Doctoral Qualifying Examinations
Part B Study Guides are available upon request. Requests for departmental study guides must include full name, instrument, and UID.
- FRENCH and ITALIAN language exams will be held:
Tuesday, September 16, 2014, 9 a.m. – 11a.m. in Room 154
- GERMAN language exam will be held:
Thursday, September 18, 2014, 9 a.m. – 11 a.m. in Room B36
- DMA Qualifying HISTORY exams will be held:
Wednesday, September 24th, 2014, 9 a.m – 4 p.m. (with a one-hour lunch break) in Room B36
- DMA Qualifying THEORY exams will be held:
Saturday, September 27th, 2014, 8:30 a.m. – 4:30 p.m. (with a one-hour lunch break); Location: Basement practice rooms
Registering for Qualifying Examinations
Students may register for the exam by bringing an application form, signed by your department chair or your advisor, to CFA 240 no later than one week prior to the exam date.
Application due dates:
History: Wednesday, September 17th, 2014
Theory: Friday, September 19th, 2014
Prior to application for an examination, students must: pass CFA MU719/MT701; pass CFA MU749/MH711; complete at least thirty (30) credits; and have no incompletes on their transcript.
The language exams generally take place one week prior to the History and Theory exams. Students may obtain an application form either from CFA 240 or by download. Beginning at 9 a.m. students have two hours to complete the exam. It will be written in blue books with a pen or pencil. Students may make use of a paper dictionary, but no other resources are permitted.
Students have the option of taking a reading class in one of the above required languages of their choice in lieu of taking the exam. The classes are pass/fail like the exam and counts the same as the exam.
GRS LI621: Reading Italian for Graduate Students
GRS LF621: Reading French for Graduate Students
GRS LG621: Reading German for Graduate Students
Doctoral Qualifying Examination in Music History:
Laptops are prohibited. Students will write the exam in blue books using a pen or pencil, and are allowed a paper dictionary if one is needed. Please see below:
10 sample essay questions are available on the School of Music website. These exact questions will not appear on the exam. On the day of the exam, 10 new questions that are similar to these in style and organization, will be handed out, and the student will write 3 out of the 10 given essays, one from each group. Here is the breakdown of historical genres:
Three essays, one from each group.
Group I. Medieval, Renaissance, Baroque
Group II. Classical, Romantic, Twentieth Century
Group III. Contemporary Classical, World Music, Popular Music, Jazz
This varies from department to department. Patrick Waters, email@example.com, will have questions for most departments. Some departments like to give questions directly to you, the student, and she won’t have those, but you’ll work that out directly with your department chair. This is generally true for the departments of Collaborative Piano and Composition & Theory.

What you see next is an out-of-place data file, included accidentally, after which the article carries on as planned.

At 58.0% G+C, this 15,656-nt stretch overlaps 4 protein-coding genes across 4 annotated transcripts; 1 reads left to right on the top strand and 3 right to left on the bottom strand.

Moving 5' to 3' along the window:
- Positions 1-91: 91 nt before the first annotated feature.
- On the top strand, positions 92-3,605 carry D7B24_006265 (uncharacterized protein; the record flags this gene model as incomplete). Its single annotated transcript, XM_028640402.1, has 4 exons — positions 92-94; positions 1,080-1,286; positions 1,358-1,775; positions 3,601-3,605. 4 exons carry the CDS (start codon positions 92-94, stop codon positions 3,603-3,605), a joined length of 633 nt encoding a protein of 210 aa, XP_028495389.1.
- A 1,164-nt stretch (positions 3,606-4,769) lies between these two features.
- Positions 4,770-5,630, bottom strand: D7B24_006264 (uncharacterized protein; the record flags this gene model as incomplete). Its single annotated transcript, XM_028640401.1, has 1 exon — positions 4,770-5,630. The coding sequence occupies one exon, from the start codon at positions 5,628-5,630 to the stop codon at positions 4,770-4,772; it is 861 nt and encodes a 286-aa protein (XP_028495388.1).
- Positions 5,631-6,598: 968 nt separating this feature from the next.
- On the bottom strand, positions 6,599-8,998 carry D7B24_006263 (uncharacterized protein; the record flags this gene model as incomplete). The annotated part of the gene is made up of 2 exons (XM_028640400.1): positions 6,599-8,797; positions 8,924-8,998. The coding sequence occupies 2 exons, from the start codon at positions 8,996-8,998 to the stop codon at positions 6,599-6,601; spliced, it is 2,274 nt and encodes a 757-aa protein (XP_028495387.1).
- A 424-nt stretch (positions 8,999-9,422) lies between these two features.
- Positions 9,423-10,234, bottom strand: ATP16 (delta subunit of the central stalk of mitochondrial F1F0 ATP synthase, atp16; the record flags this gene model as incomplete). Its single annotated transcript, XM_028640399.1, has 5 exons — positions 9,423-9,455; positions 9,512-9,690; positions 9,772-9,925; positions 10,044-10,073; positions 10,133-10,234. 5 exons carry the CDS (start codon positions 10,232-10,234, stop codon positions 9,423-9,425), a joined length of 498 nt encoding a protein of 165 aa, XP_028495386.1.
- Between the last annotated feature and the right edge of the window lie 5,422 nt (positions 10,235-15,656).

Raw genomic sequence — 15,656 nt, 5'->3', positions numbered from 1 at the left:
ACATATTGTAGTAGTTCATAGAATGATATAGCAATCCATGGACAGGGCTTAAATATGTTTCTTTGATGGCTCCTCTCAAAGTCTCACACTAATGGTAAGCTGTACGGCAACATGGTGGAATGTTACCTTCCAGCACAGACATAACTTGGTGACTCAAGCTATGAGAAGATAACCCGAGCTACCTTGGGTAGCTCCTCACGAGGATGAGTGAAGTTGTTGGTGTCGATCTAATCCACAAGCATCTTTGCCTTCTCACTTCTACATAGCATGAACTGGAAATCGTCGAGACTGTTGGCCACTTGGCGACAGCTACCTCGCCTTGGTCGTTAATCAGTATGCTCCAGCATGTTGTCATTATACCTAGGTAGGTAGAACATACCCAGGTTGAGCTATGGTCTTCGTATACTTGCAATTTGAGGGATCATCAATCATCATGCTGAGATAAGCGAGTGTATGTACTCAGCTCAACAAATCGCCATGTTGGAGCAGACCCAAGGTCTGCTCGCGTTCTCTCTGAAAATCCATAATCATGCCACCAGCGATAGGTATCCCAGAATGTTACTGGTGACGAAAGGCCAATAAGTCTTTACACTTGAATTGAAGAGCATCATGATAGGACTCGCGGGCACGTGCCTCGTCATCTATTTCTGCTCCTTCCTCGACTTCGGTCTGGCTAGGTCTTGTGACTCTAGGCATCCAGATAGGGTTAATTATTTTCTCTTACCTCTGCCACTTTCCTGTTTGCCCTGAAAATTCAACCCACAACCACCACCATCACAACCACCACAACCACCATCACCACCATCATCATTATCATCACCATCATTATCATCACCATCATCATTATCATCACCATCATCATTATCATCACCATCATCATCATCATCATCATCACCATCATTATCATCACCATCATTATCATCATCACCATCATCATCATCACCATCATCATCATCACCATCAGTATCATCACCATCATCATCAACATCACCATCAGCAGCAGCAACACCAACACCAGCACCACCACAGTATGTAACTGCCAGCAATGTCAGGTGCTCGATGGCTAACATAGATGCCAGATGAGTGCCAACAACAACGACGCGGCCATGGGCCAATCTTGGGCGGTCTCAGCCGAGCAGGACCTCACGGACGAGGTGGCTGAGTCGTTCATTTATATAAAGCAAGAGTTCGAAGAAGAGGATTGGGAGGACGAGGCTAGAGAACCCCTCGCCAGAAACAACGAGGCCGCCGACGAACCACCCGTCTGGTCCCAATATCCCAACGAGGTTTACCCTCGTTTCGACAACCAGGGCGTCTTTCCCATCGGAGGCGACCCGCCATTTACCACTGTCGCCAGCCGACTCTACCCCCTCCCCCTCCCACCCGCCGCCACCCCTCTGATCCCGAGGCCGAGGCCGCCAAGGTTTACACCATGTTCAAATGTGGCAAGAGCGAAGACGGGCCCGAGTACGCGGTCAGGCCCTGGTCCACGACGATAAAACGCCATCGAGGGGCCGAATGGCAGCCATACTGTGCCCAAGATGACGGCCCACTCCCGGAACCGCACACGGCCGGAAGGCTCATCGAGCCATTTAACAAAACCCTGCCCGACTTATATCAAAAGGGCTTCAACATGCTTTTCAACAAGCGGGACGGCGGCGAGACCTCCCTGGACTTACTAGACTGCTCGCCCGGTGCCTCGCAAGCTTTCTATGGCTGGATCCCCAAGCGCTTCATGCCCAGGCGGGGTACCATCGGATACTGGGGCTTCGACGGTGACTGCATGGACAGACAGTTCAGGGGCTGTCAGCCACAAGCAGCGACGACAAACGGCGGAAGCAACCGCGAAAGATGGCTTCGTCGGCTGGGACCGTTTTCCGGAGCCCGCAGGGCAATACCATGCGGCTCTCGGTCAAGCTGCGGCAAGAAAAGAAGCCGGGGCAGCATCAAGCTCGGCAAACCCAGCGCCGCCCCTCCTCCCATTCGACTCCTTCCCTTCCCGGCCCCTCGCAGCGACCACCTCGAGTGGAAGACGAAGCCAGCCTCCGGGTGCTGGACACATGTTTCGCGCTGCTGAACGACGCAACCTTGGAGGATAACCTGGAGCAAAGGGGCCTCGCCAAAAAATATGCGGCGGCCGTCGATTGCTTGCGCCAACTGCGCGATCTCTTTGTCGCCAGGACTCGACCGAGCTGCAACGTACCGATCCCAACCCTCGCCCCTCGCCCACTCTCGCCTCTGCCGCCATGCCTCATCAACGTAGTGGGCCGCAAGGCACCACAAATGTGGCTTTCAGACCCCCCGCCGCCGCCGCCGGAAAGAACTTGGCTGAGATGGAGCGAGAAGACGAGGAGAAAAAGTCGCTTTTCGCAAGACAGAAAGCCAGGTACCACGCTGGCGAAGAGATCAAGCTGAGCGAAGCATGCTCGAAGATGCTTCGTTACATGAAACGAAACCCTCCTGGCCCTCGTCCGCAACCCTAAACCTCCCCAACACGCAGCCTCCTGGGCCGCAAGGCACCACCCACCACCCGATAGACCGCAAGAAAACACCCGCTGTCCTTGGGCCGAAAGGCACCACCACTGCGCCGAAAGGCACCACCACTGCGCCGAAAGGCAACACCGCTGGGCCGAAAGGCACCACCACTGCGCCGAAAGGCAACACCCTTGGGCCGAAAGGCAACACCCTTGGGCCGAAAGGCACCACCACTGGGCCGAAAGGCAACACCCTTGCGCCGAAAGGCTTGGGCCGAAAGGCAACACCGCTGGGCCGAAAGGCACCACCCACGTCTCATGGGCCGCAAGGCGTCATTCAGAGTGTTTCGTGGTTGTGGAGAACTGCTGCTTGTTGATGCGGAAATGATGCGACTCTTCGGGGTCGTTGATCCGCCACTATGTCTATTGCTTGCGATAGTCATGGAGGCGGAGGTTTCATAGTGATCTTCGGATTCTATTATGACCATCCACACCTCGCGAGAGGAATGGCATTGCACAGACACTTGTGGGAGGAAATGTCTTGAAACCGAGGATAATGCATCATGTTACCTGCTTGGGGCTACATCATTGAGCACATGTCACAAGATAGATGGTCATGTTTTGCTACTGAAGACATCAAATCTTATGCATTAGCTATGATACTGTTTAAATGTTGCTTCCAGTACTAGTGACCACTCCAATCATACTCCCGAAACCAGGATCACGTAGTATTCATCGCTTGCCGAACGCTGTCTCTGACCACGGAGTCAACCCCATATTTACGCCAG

Tutors for the Music History Examination are now available through the Department of Musicology. Fee: $45 per hour for private tutoring, and a class rate per person (for a class of from two to five students) of $25. The frequency of the sessions is to be determined between the tutor and the student.
BASIL CONSIDINE Basil is a dissertation-stage PhD candidate in Historical Musicology and Ethnomusicology. His research focuses on sixteenth- and seventeenth-century sacred music, nineteenth-century opera, and the music of Mauritius. He works extensively with international students and is also a Writing Tutor at BU. He may be contacted at firstname.lastname@example.org or 617.858.1617.
MARIA GEORGAKARAKOU (accent on last “a”) Maria Georgakarakou was born in Athens, Greece. She holds a Master’s degree in Early Music from the Longy School of Music and is a PhD candidate in Historical Musicology at Boston University. She may be contacted at email@example.com or 617.230.3630.
DAVID KJAR (pronounced “care”) David Kjar is pursuing a PhD in Musicology. His research focuses on eighteenth-century performance practice and notions of performance in the twentieth century, with attention given to Wanda Landowska and her influence on the performance style of the early music movement. He may be contacted at firstname.lastname@example.org or 617.879. 2619.
Doctoral Qualifying Examination in Music Theory
Computers, cell phones, and paper dictionaries are prohibited during the Music Theory exam. Students are allowed only writing utensils, a watch, and food/water for the duration of the exam.
Doctoral Qualifying Examination in Music History – Oral Examinations
Once a stsudent has passed both written exams, he or she will be qualified to sit for an oral examination. Once qualified, students must sit for the oral exam in the same semester as successful completion of the written exams and must be available for the date given. Please check the Graduate Handbook for more information. Examination boards will include the student’s major teacher or department chair, a musicologist or theorist/composer, and a faculty member at-large, chosen from any department. The exam is roughly two hours long.
If a retake of the exam is needed, it may occur no sooner than the following semester.
Each student is given three attempts to take and pass the exams, i.e. three for History, three for Theory, and three for the oral examination. Students are considered to have availed themselves of an attempt upon receipt of the exam in the examination room. Students may rescind their application to take the written exams without penalty as late as the morning of the exam, provided that exam administrators are informed in advance of the exam start time.
The Graduate Handbook is the ultimate authority for official policy regarding exams.
The School has created a Facebook group for students to encourage each other and swap studying ideas.